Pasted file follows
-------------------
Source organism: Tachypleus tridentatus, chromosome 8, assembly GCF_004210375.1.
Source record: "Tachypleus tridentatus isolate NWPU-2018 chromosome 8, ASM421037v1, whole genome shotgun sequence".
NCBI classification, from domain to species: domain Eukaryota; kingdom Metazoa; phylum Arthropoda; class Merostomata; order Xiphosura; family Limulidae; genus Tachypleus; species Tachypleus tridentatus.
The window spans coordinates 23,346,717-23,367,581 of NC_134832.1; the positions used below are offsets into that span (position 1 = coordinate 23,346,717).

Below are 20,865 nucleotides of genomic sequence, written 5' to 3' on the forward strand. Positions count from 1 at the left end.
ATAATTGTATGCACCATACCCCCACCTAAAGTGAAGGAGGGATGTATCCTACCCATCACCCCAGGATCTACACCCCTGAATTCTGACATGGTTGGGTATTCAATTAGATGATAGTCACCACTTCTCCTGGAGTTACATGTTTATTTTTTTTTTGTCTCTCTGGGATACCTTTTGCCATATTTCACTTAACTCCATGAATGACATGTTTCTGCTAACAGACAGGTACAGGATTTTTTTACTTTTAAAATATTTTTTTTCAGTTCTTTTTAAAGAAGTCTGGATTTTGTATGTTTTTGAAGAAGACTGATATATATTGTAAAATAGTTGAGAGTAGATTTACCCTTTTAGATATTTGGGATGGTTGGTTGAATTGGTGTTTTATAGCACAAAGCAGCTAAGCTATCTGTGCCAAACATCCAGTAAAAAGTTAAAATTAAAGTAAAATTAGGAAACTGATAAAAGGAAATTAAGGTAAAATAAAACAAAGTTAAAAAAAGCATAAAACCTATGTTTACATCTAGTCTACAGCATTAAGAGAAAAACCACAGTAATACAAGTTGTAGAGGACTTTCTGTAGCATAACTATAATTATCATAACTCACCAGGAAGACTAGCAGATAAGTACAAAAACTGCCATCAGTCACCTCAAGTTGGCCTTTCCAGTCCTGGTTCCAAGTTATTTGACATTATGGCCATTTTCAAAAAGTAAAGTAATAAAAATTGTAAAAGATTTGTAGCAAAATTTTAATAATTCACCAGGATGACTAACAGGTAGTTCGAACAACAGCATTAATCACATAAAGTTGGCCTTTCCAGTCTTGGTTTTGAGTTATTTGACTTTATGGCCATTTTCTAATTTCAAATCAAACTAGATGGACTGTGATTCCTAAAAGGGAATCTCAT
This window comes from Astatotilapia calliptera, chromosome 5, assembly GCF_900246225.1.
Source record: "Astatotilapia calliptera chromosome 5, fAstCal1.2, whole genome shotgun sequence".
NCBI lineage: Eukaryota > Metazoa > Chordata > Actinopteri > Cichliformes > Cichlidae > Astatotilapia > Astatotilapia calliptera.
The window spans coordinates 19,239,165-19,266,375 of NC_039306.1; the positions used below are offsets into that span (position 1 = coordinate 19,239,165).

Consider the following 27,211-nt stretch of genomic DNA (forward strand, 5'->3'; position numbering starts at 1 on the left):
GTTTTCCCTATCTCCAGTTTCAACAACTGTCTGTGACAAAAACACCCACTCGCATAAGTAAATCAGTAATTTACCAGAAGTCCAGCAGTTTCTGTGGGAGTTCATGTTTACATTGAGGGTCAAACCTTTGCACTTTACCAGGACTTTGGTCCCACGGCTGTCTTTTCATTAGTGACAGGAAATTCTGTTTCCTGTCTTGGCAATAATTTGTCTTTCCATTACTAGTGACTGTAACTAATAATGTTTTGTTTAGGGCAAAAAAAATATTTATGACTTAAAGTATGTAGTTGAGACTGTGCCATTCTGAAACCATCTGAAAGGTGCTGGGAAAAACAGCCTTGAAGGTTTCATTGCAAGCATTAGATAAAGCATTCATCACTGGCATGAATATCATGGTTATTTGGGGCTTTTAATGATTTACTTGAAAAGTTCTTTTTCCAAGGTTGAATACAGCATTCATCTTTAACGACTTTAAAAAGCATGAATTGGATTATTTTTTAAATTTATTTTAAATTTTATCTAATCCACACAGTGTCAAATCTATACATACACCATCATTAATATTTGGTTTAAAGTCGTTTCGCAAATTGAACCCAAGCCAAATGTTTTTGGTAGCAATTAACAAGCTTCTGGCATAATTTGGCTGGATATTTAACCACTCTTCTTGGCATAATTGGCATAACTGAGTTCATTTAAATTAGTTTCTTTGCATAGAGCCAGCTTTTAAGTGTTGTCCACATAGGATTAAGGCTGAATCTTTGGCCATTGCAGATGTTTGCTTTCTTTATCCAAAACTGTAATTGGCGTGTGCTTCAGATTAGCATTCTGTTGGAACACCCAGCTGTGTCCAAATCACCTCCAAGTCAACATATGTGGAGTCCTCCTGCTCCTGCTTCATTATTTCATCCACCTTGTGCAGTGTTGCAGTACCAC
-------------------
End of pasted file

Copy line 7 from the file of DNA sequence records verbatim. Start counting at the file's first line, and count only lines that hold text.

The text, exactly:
This window comes from Astatotilapia calliptera, chromosome 5, assembly GCF_900246225.1.